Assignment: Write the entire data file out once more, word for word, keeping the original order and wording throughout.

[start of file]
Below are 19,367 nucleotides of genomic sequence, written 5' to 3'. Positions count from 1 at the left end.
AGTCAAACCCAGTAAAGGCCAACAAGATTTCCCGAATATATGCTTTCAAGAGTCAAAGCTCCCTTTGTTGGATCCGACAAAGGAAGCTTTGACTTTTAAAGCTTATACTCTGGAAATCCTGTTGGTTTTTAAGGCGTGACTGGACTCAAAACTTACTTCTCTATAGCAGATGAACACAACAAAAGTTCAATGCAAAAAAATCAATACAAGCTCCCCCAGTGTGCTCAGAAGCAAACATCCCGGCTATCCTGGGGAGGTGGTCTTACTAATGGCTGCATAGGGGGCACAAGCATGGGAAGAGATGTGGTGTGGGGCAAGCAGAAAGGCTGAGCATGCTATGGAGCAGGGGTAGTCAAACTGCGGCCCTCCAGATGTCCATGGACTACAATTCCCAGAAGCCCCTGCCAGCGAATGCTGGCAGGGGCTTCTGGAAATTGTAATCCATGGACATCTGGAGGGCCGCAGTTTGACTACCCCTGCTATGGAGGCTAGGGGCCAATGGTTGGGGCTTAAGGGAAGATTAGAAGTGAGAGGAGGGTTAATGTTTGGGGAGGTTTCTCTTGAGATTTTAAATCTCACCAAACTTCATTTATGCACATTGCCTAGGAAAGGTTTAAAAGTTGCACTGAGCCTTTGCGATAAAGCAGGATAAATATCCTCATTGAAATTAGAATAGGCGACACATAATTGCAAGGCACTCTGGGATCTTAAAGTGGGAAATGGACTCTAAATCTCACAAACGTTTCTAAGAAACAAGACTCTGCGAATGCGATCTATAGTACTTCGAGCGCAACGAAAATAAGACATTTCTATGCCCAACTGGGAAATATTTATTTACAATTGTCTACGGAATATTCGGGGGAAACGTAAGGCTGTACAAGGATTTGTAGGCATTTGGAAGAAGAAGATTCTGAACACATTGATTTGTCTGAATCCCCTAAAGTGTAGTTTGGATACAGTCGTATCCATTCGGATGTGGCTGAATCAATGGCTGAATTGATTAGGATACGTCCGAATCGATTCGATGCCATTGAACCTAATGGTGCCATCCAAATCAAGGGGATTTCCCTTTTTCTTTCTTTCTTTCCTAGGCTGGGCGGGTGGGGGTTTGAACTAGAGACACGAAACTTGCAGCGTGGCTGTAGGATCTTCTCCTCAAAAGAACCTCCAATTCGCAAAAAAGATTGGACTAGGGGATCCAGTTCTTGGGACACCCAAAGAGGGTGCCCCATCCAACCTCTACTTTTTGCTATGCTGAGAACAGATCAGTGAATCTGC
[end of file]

Below are 19,367 nucleotides of genomic sequence, written 5' to 3'. Positions count from 1 at the left end.
AGTCAAACCCAGTAAAGGCCAACAAGATTTCCCGAATATATGCTTTCAAGAGTCAAAGCTCCCTTTGTTGGATCCGACAAAGGAAGCTTTGACTTTTAAAGCTTATACTCTGGAAATCCTGTTGGTTTTTAAGGCGTGACTGGACTCAAAACTTACTTCTCTATAGCAGATGAACACAACAAAAGTTCAATGCAAAAAAATCAATACAAGCTCCCCCAGTGTGCTCAGAAGCAAACATCCCGGCTATCCTGGGGAGGTGGTCTTACTAATGGCTGCATAGGGGGCACAAGCATGGGAAGAGATGTGGTGTGGGGCAAGCAGAAAGGCTGAGCATGCTATGGAGCAGGGGTAGTCAAACTGCGGCCCTCCAGATGTCCATGGACTACAATTCCCAGAAGCCCCTGCCAGCGAATGCTGGCAGGGGCTTCTGGAAATTGTAATCCATGGACATCTGGAGGGCCGCAGTTTGACTACCCCTGCTATGGAGGCTAGGGGCCAATGGTTGGGGCTTAAGGGAAGATTAGAAGTGAGAGGAGGGTTAATGTTTGGGGAGGTTTCTCTTGAGATTTTAAATCTCACCAAACTTCATTTATGCACATTGCCTAGGAAAGGTTTAAAAGTTGCACTGAGCCTTTGCGATAAAGCAGGATAAATATCCTCATTGAAATTAGAATAGGCGACACATAATTGCAAGGCACTCTGGGATCTTAAAGTGGGAAATGGACTCTAAATCTCACAAACGTTTCTAAGAAACAAGACTCTGCGAATGCGATCTATAGTACTTCGAGCGCAACGAAAATAAGACATTTCTATGCCCAACTGGGAAATATTTATTTACAATTGTCTACGGAATATTCGGGGGAAACGTAAGGCTGTACAAGGATTTGTAGGCATTTGGAAGAAGAAGATTCTGAACACATTGATTTGTCTGAATCCCCTAAAGTGTAGTTTGGATACAGTCGTATCCATTCGGATGTGGCTGAATCAATGGCTGAATTGATTAGGATACGTCCGAATCGATTCGATGCCATTGAACCTAATGGTGCCATCCAAATCAAGGGGATTTCCCTTTTTCTTTCTTTCTTTCCTAGGCTGGGCGGGTGGGGGTTTGAACTAGAGACACGAAACTTGCAGCGTGGCTGTAGGATCTTCTCCTCAAAAGAACCTCCAATTCGCAAAAAAGATTGGACTAGGGGATCCAGTTCTTGGGACACCCAAAGAGGGTGCCCCATCCAACCTCTACTTTTTGCTATGCTGAGAACAGATCAGTGAATCTGC